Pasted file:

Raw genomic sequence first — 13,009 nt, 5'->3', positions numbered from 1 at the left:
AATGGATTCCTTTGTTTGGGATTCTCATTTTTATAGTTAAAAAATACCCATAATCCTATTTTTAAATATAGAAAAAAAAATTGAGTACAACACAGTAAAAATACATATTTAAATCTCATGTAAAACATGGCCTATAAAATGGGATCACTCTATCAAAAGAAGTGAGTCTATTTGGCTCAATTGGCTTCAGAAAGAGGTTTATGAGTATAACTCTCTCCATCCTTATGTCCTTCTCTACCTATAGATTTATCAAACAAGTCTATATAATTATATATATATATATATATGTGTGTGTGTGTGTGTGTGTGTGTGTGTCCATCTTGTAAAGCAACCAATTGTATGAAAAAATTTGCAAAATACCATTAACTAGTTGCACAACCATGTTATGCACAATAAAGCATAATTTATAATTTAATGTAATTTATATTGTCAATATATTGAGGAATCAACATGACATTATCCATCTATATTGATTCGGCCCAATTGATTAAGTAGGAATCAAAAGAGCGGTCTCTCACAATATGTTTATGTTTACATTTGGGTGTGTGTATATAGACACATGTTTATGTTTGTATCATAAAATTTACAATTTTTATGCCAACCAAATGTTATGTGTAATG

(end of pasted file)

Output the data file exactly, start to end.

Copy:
Raw genomic sequence first — 13,009 nt, 5'->3', positions numbered from 1 at the left:
AATGGATTCCTTTGTTTGGGATTCTCATTTTTATAGTTAAAAAATACCCATAATCCTATTTTTAAATATAGAAAAAAAAATTGAGTACAACACAGTAAAAATACATATTTAAATCTCATGTAAAACATGGCCTATAAAATGGGATCACTCTATCAAAAGAAGTGAGTCTATTTGGCTCAATTGGCTTCAGAAAGAGGTTTATGAGTATAACTCTCTCCATCCTTATGTCCTTCTCTACCTATAGATTTATCAAACAAGTCTATATAATTATATATATATATATATATGTGTGTGTGTGTGTGTGTGTGTGTGTGTCCATCTTGTAAAGCAACCAATTGTATGAAAAAATTTGCAAAATACCATTAACTAGTTGCACAACCATGTTATGCACAATAAAGCATAATTTATAATTTAATGTAATTTATATTGTCAATATATTGAGGAATCAACATGACATTATCCATCTATATTGATTCGGCCCAATTGATTAAGTAGGAATCAAAAGAGCGGTCTCTCACAATATGTTTATGTTTACATTTGGGTGTGTGTATATAGACACATGTTTATGTTTGTATCATAAAATTTACAATTTTTATGCCAACCAAATGTTATGTGTAATG